Young People Hit Hardest by Obamacare
- The Projections in Indiana
by Grace-Marie Turner
Residents of Indiana who buy individual health-insurance policies can expect to pay 75 to 95 percent more (http://www.in.gov/aca/files/Individual_SmallPremium_Increases.pdf) when the Affordable Care Act (ACA), commonly known as Obamacare, takes effect in 2014 than they would have had the health-care-overhaul law never passed, largely because of changes to the health insurance marketplace dictated by the law.
And the news is even worse for young people. Young healthy men earning $28,000 a year can expect to pay nearly 100 percent more for health insurance, even after counting the new tax credits for which most will be eligible.
Young healthy males at higher income levels earning about $45,000 a year can expect to pay two-and-a-half times more for health insurance in 2014, according to studies produced by independent actuaries Milliman, Inc., who are helping the Hoosier state calculate the impact of Obamacare.
The premium-cost increases are caused primarily by two key provisions in Obamacare — “essential health benefits,” in which the government determines what must be covered by health-insurance policies, and the community rating provisions, which require health insurers to level out premiums so younger people pay more and older people pay less.
According to the Indiana study:
● By eliminating rating on health status, the ACA brings the highest risk to the general marketplace resulting in premium increases of 35 percent
to 45 percent.
● The essential-health-
benefit requirements will represent a benefit expansion for the individual market,
forcing Hoosiers to buy coverage they may not want or need. This will increase premium rates by 20 percent to 30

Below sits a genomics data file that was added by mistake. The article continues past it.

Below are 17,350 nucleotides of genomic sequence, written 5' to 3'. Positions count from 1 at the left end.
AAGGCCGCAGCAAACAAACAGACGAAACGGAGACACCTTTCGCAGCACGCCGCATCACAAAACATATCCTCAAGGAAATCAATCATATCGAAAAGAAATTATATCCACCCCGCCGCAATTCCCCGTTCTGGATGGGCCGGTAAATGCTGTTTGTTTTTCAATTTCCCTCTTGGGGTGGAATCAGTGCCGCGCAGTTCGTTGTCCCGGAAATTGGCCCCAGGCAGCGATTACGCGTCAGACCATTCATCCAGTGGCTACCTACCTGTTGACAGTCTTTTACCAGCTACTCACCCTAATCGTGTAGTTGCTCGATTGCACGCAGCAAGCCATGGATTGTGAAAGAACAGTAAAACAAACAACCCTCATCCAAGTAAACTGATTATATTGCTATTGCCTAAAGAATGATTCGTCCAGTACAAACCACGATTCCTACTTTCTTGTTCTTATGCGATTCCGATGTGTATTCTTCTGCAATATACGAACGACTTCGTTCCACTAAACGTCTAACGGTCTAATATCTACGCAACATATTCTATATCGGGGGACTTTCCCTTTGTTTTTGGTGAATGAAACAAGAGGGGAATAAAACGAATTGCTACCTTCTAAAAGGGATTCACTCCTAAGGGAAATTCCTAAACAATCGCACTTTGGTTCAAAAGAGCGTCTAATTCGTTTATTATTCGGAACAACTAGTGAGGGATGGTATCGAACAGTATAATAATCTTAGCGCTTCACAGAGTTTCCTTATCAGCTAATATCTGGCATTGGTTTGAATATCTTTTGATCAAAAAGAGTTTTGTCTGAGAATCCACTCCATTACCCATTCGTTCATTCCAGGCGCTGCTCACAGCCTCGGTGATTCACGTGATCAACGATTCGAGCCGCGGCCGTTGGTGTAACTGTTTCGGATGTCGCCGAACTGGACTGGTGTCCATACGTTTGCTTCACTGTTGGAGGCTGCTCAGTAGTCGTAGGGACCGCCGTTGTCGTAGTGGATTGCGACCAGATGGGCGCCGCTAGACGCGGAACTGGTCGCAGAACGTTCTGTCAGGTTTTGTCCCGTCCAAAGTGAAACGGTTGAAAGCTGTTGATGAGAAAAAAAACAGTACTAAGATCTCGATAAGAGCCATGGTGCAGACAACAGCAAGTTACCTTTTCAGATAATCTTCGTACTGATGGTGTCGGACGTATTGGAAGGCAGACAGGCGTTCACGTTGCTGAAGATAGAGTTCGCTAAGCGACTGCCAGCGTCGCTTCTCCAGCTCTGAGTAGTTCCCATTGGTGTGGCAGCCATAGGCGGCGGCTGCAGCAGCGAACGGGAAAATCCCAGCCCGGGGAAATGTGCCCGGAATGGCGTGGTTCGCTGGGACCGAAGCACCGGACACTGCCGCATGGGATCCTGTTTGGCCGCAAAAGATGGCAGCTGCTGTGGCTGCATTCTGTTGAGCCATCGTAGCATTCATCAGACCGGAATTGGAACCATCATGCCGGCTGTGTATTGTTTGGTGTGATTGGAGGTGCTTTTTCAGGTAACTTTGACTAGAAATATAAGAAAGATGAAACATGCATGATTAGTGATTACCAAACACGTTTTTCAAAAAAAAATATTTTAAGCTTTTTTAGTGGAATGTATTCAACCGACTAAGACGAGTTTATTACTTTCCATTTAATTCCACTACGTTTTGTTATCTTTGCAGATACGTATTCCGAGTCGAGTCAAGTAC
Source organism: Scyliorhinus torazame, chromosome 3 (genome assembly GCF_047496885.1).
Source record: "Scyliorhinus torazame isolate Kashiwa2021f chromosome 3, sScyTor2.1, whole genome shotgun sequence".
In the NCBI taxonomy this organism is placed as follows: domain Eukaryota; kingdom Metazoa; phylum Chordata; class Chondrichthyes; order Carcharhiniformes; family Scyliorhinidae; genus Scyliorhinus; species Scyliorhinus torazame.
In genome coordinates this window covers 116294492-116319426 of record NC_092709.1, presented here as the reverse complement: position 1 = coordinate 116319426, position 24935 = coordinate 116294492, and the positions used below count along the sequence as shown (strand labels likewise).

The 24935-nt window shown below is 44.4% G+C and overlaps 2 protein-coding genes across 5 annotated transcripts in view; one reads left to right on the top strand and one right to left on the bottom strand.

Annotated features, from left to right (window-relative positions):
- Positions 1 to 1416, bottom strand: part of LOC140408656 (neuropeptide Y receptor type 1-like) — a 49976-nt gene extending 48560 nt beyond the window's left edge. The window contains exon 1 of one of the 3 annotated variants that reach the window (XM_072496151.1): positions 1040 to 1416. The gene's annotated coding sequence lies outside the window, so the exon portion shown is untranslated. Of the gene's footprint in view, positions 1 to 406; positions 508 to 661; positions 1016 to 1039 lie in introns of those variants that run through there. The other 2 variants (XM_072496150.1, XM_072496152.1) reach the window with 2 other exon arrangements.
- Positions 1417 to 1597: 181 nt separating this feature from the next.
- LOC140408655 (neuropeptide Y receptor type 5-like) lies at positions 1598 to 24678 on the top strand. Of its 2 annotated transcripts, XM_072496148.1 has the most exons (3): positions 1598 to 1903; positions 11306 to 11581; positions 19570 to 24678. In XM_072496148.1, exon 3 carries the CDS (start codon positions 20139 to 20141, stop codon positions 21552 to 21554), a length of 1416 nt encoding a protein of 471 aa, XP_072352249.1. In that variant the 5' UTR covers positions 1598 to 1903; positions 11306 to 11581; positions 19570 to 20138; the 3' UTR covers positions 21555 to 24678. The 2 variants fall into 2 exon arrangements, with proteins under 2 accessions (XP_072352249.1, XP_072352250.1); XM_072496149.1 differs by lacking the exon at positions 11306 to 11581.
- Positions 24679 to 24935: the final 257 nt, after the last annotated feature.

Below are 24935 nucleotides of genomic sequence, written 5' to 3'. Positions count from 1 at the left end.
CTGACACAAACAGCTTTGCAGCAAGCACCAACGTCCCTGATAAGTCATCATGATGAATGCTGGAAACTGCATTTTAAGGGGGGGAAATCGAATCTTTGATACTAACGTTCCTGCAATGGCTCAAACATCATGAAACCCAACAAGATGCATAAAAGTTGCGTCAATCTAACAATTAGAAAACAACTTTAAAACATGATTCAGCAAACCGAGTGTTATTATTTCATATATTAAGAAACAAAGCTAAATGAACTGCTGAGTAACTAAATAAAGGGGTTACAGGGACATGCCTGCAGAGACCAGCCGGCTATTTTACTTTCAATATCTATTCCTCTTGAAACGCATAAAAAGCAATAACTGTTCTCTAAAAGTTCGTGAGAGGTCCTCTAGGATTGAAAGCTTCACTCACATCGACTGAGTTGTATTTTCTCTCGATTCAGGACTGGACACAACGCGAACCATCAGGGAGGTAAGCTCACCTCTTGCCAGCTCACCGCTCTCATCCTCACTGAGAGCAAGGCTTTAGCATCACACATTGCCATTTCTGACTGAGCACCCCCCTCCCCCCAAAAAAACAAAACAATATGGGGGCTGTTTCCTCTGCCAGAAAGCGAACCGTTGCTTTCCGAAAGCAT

● The increases in premiums are not equally distributed. On average, individual-market premiums will increase by 75 percent to 95 percent. However, these increases will be greatest for young healthy males due to the fact that the ACA eliminates premium rating based on gender and health status, and restricts premium rating based on age.
● Young healthy males at 250 percent of the federal poverty level (FPL), or $28,000 a year, can expect to experience almost a 100 percent premium increase even after the application of the premium tax credit.
● Young healthy males at higher income levels — 400 percent of the FPL and above, or about $45,000 a year — can expect to realize premium increases over 250 percent in 2014.
The bad news doesn’t end there: Women over age 55 with incomes for a single person of $45,000 are expected to
experience premium-rate increases of more than 100 percent. And all carriers that offer child-only policies have been forced to leave the state, largely because of Obamacare’s impossibly restrictive rules and regulations.
The state faces costs of between $2.5 and $3.1 billion between the years 2014 and 2020 because of the Obamacare mandate to expand eligibility for Medicaid. This does not include any increased
payments to providers and likely will force more cost-shifting to commercial patients, driving up premiums for all Hoosiers.
And to add to the frustration of Governor Mitch Daniels (Republican), the United States Department of Health and Human Services (HHS), headed by Kathleen Sebelius (Democrat), is refusing to answer his request to use his popular and successful Healthy Indiana Plan (HIP) as the basis for the Medicaid expansion. HIP currently provides
coverage to 40,000 Hoosiers through an innovative consumer-driven program.
While the Indiana legislature, on a bipartisan basis, called for HIP to be the coverage vehicle for the new Medicaid program, HHS has yet to respond to the state’s request.
Originally published in National Review Online’s Healthcare Blog on March 21, 2012, and reprinted with
permission of the author.
Ms. Turner is President of the Galen Institute, a not-for-profit, free-market research organization devoted to health policy, founded in 1995 to promote a more informed debate over individual freedom, consumer choice,
competition, and diversity in the health sector.
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